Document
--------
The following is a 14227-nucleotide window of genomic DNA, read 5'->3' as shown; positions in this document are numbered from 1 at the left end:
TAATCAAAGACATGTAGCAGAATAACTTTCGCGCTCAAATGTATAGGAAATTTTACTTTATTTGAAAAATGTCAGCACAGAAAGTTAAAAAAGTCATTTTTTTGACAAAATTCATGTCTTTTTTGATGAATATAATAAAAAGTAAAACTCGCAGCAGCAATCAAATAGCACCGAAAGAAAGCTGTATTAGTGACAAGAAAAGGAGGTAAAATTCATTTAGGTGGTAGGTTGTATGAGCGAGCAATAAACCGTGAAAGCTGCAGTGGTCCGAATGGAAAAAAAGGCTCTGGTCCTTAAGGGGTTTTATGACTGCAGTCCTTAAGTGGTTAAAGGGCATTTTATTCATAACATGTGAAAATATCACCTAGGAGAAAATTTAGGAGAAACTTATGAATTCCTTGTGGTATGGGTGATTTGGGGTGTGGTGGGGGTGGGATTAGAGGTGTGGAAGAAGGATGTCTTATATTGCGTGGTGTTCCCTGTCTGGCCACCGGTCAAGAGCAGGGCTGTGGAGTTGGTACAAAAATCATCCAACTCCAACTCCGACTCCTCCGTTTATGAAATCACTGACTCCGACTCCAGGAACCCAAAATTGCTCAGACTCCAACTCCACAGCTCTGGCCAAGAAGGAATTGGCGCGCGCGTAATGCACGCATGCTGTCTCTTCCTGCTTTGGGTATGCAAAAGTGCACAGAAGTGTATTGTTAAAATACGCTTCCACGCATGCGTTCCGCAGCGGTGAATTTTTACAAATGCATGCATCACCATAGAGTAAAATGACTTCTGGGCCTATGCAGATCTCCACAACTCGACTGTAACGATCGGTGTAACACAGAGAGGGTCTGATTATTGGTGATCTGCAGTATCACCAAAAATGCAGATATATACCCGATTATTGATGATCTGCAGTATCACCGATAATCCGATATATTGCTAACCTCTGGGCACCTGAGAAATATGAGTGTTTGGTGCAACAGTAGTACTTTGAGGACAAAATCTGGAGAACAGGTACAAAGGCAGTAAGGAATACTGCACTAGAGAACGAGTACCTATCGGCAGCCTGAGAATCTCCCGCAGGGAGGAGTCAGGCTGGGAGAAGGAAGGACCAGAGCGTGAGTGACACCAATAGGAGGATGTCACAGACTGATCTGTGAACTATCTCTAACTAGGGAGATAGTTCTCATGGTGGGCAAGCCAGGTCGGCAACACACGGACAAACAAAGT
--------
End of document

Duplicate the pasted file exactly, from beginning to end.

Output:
The following is a 14227-nucleotide window of genomic DNA, read 5'->3' as shown; positions in this document are numbered from 1 at the left end:
TAATCAAAGACATGTAGCAGAATAACTTTCGCGCTCAAATGTATAGGAAATTTTACTTTATTTGAAAAATGTCAGCACAGAAAGTTAAAAAAGTCATTTTTTTGACAAAATTCATGTCTTTTTTGATGAATATAATAAAAAGTAAAACTCGCAGCAGCAATCAAATAGCACCGAAAGAAAGCTGTATTAGTGACAAGAAAAGGAGGTAAAATTCATTTAGGTGGTAGGTTGTATGAGCGAGCAATAAACCGTGAAAGCTGCAGTGGTCCGAATGGAAAAAAAGGCTCTGGTCCTTAAGGGGTTTTATGACTGCAGTCCTTAAGTGGTTAAAGGGCATTTTATTCATAACATGTGAAAATATCACCTAGGAGAAAATTTAGGAGAAACTTATGAATTCCTTGTGGTATGGGTGATTTGGGGTGTGGTGGGGGTGGGATTAGAGGTGTGGAAGAAGGATGTCTTATATTGCGTGGTGTTCCCTGTCTGGCCACCGGTCAAGAGCAGGGCTGTGGAGTTGGTACAAAAATCATCCAACTCCAACTCCGACTCCTCCGTTTATGAAATCACTGACTCCGACTCCAGGAACCCAAAATTGCTCAGACTCCAACTCCACAGCTCTGGCCAAGAAGGAATTGGCGCGCGCGTAATGCACGCATGCTGTCTCTTCCTGCTTTGGGTATGCAAAAGTGCACAGAAGTGTATTGTTAAAATACGCTTCCACGCATGCGTTCCGCAGCGGTGAATTTTTACAAATGCATGCATCACCATAGAGTAAAATGACTTCTGGGCCTATGCAGATCTCCACAACTCGACTGTAACGATCGGTGTAACACAGAGAGGGTCTGATTATTGGTGATCTGCAGTATCACCAAAAATGCAGATATATACCCGATTATTGATGATCTGCAGTATCACCGATAATCCGATATATTGCTAACCTCTGGGCACCTGAGAAATATGAGTGTTTGGTGCAACAGTAGTACTTTGAGGACAAAATCTGGAGAACAGGTACAAAGGCAGTAAGGAATACTGCACTAGAGAACGAGTACCTATCGGCAGCCTGAGAATCTCCCGCAGGGAGGAGTCAGGCTGGGAGAAGGAAGGACCAGAGCGTGAGTGACACCAATAGGAGGATGTCACAGACTGATCTGTGAACTATCTCTAACTAGGGAGATAGTTCTCATGGTGGGCAAGCCAGGTCGGCAACACACGGACAAACAAAGT